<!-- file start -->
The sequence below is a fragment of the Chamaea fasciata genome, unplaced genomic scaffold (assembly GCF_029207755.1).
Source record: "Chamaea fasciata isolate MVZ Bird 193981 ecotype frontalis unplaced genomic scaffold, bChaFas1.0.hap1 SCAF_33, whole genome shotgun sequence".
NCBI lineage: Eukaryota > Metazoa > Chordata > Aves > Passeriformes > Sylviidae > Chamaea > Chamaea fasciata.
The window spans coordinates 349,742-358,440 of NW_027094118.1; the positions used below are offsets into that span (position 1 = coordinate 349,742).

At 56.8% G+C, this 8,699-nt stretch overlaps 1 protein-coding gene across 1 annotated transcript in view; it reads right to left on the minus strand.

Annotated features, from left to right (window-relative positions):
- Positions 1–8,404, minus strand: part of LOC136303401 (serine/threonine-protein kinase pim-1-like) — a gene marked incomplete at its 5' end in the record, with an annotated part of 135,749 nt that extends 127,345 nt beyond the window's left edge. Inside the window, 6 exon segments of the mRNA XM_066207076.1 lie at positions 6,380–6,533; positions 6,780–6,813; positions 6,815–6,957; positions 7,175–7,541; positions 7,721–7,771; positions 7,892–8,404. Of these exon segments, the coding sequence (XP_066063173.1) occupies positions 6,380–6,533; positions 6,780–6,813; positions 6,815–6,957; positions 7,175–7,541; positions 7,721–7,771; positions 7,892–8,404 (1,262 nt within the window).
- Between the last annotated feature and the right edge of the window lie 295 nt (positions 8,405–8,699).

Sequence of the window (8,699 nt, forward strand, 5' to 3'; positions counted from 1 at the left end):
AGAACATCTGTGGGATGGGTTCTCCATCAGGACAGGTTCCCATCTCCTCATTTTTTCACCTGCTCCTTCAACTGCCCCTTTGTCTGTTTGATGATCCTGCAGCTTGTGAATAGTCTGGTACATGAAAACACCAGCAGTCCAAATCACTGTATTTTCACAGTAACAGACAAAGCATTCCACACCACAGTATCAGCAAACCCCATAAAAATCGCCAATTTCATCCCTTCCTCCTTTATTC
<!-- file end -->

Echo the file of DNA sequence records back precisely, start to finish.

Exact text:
The sequence below is a fragment of the Chamaea fasciata genome, unplaced genomic scaffold (assembly GCF_029207755.1).
Source record: "Chamaea fasciata isolate MVZ Bird 193981 ecotype frontalis unplaced genomic scaffold, bChaFas1.0.hap1 SCAF_33, whole genome shotgun sequence".
NCBI lineage: Eukaryota > Metazoa > Chordata > Aves > Passeriformes > Sylviidae > Chamaea > Chamaea fasciata.
The window spans coordinates 349,742-358,440 of NW_027094118.1; the positions used below are offsets into that span (position 1 = coordinate 349,742).

At 56.8% G+C, this 8,699-nt stretch overlaps 1 protein-coding gene across 1 annotated transcript in view; it reads right to left on the minus strand.

Annotated features, from left to right (window-relative positions):
- Positions 1–8,404, minus strand: part of LOC136303401 (serine/threonine-protein kinase pim-1-like) — a gene marked incomplete at its 5' end in the record, with an annotated part of 135,749 nt that extends 127,345 nt beyond the window's left edge. Inside the window, 6 exon segments of the mRNA XM_066207076.1 lie at positions 6,380–6,533; positions 6,780–6,813; positions 6,815–6,957; positions 7,175–7,541; positions 7,721–7,771; positions 7,892–8,404. Of these exon segments, the coding sequence (XP_066063173.1) occupies positions 6,380–6,533; positions 6,780–6,813; positions 6,815–6,957; positions 7,175–7,541; positions 7,721–7,771; positions 7,892–8,404 (1,262 nt within the window).
- Between the last annotated feature and the right edge of the window lie 295 nt (positions 8,405–8,699).

Sequence of the window (8,699 nt, forward strand, 5' to 3'; positions counted from 1 at the left end):
AGAACATCTGTGGGATGGGTTCTCCATCAGGACAGGTTCCCATCTCCTCATTTTTTCACCTGCTCCTTCAACTGCCCCTTTGTCTGTTTGATGATCCTGCAGCTTGTGAATAGTCTGGTACATGAAAACACCAGCAGTCCAAATCACTGTATTTTCACAGTAACAGACAAAGCATTCCACACCACAGTATCAGCAAACCCCATAAAAATCGCCAATTTCATCCCTTCCTCCTTTATTC